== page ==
Linardaki also hit out at the number of unaccompanied minors being detained by police or in government-run centres.
“From the documents the Greek police sent to the ECHR, it's obvious that the detention of minors isn't due to a crisis, but is a systematic practice,” he said. “Despite all this, the number of children detained is rising.”
In one case, detailed by Linardaki, 20 children were jailed at Kolonos police station, in central Athens, with no natural light, no fresh air, no walks in the courtyard. They were sleeping on the floor without mattresses, only blankets. The children were fed only once a day, and they had no soap, toilet paper, or toothbrushes.
The children had no way of contacting their parents as police officers confiscated their cellphones.
Similar conditions, the lawyer said, prevail in detention centres across the country, where hundreds of children are being held, some for up to three months.
Mental health problems
Vassilis Michailidis, a psychologist who is chief of staff of The Home Project, an NGO focused on helping unaccompanied minors, said children already traumatised by the conditions that forced them to flee their homelands are at renewed risk of depression, anxiety, and even self-harm due to their poor treatment in Greece.
“Imagine that one out of four of our kids is under medication with severe mental disorders,” Michailidis said, referring to the status of a quarter of the 220 unaccompanied minors living in The Home Project’s 11 shelters in Athens.
Conditions are often worse on the Aegean islands where many first arrive and have to wait for months or years before their asylum claims are considered. A teenage boy was stabbed to death by another unaccompanied minor inside an overcrowded camp on Lesvos in August. In September, unaccompanied children there protested to demand transfer to the mainland, setting fire to rubbish bins before being dispersed by police firing tear gas.
Michailidou, the deputy social affairs minister, said the government's priority is to find or create shelters for 1,500 unaccompanied children stuck in camps and detention centres on the Aegean islands.
There is still money available to build 10 shelters, she said, but added: “We'd need to create 100 more, and that's without taking into account the children that will arrive in the next few months.”
A new report on the exclusion and exploitation of unaccompanied minors in Greece hits out at “the lack of an efficient guardianship system to guide the child through the extremely complex reception and asylum procedure”, and “the extremely poor identification and reception conditions”.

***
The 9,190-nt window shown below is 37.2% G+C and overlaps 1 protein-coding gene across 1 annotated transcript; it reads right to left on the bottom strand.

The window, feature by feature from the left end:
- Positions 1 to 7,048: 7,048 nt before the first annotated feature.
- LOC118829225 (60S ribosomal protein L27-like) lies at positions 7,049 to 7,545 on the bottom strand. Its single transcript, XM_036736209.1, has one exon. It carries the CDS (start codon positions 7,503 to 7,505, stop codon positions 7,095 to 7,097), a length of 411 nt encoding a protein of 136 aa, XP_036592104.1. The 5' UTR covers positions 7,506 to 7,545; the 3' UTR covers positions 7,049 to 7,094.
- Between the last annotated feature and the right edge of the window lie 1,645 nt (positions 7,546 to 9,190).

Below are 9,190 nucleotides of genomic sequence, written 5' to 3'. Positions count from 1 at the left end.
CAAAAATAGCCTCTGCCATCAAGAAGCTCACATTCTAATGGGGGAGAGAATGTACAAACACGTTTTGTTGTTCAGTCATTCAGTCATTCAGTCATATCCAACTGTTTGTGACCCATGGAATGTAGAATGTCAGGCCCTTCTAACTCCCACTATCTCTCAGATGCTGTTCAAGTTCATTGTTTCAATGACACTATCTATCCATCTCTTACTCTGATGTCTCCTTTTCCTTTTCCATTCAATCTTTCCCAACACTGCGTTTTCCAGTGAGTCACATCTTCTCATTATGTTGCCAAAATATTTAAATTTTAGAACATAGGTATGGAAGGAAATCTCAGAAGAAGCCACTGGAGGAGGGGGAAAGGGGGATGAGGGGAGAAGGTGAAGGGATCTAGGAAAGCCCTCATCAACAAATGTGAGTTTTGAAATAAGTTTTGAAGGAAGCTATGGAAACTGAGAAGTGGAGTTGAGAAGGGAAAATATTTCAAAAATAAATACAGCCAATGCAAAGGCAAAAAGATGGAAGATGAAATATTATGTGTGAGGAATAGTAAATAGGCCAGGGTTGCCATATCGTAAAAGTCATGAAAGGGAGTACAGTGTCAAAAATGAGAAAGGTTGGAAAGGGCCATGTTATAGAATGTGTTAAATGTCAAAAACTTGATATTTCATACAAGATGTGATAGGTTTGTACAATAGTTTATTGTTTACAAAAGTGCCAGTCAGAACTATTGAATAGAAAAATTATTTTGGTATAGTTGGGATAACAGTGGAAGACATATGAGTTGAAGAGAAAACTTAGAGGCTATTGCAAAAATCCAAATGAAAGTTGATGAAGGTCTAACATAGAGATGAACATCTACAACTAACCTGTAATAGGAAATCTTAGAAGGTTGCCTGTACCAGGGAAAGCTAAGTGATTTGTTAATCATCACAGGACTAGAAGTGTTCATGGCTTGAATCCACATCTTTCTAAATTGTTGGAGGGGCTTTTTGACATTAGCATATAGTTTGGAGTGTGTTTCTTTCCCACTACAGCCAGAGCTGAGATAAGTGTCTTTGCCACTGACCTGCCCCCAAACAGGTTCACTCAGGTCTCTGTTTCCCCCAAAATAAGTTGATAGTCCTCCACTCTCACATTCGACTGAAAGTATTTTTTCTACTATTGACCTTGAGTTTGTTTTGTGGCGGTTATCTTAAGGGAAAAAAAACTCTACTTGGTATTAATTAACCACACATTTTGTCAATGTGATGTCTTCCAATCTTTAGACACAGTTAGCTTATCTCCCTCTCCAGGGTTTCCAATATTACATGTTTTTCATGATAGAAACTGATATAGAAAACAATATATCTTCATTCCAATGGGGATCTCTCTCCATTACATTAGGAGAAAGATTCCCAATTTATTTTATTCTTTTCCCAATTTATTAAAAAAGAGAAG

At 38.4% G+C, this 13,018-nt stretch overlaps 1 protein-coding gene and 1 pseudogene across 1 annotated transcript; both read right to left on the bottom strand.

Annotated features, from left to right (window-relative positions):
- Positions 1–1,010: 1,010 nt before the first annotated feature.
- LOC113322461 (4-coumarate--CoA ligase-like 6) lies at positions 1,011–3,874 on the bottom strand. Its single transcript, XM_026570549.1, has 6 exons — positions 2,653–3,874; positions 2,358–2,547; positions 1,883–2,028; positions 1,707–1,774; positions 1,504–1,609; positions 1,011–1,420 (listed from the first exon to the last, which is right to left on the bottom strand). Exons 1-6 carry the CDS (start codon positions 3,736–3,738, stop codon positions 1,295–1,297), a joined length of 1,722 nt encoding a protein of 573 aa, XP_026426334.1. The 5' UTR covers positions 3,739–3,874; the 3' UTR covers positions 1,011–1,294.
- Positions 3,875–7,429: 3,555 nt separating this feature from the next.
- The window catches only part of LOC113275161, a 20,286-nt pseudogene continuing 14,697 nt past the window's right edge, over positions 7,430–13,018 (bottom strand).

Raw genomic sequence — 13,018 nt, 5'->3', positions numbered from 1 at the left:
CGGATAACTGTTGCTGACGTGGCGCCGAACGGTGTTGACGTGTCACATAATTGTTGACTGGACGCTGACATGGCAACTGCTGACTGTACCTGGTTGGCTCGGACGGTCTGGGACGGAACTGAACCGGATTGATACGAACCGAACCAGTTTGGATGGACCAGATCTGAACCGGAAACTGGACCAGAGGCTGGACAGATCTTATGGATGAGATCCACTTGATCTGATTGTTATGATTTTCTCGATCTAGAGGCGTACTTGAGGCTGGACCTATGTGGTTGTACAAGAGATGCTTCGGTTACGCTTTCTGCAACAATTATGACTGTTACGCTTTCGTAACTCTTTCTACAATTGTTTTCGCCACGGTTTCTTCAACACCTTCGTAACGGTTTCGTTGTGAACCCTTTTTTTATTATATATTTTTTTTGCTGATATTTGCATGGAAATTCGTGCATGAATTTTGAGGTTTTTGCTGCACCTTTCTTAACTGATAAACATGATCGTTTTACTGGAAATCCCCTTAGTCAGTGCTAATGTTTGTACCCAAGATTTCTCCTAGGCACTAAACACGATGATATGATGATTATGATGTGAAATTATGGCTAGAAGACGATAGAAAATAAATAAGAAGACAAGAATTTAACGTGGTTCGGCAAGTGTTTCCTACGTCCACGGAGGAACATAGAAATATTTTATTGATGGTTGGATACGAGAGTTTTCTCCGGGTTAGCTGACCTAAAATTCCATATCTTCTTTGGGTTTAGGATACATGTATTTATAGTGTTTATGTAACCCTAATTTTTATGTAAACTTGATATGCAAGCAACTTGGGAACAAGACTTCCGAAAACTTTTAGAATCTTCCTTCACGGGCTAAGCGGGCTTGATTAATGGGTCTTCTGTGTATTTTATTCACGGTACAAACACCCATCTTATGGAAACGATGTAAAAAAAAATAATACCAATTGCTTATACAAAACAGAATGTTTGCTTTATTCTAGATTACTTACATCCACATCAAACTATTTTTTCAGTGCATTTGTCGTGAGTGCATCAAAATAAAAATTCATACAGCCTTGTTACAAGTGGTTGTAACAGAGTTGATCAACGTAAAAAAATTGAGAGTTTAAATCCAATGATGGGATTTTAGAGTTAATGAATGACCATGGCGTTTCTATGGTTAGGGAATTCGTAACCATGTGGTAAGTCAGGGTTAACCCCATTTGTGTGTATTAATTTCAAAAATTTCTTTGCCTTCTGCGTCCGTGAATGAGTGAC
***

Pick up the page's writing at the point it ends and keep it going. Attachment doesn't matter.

This and the “stark incoherence between the legislative framework and the practices followed in day-to-day reality… has led to a fragmented ad hoc child protection system, filled with shortcomings”, concluded the “Children Cast Adrift” report, published on Monday.
Despite the constant obstacles, Michailidis said unaccompanied minors can thrive if they find a safe environment to grow up in.
For 19-year-old Nargis Rahimi, who fled the war in Afghanistan three years ago, things are looking up.
Michailidis helped Nargis – who stayed in a shelter run by The Home Project even after she turned 18 and finished high school – find work as a housekeeper in a five-star hotel on the popular tourist island of Santorini.
After spending two summers there, she now works in an Athens hotel. There, to mark 30 years of the Convention on the Rights of the Child and World Children’s Day today, the Acropolis will light up blue in celebrations led by UNICEF.
“I'm happy now,” Nargis said, smiling during a party at the shelter. “Today was my first day at my new job and the first day in my new apartment. I will soon start my training as a nurse.”
Her words brought tears to Michailidis’s eyes. “Nargis is the embodiment of The Home Project,” he said. “This is what we should be doing for unaccompanied children.”
Hundreds of thousands of readers trust The New Humanitarian each month for quality journalism that contributes to more effective, accountable and inclusive ways to improve the lives of people affected by crises.
Our award-winning stories inform policy-makers and humanitarians, provide accountability and transparency over those meant to help people in need, and provide a platform for conversation and discussion with and among affected and marginalised people.
We’re able to continue doing this thanks to the support of our donors and readers like you who believe in the power of independent journalism. These contributions help keep our journalism free and accessible to all.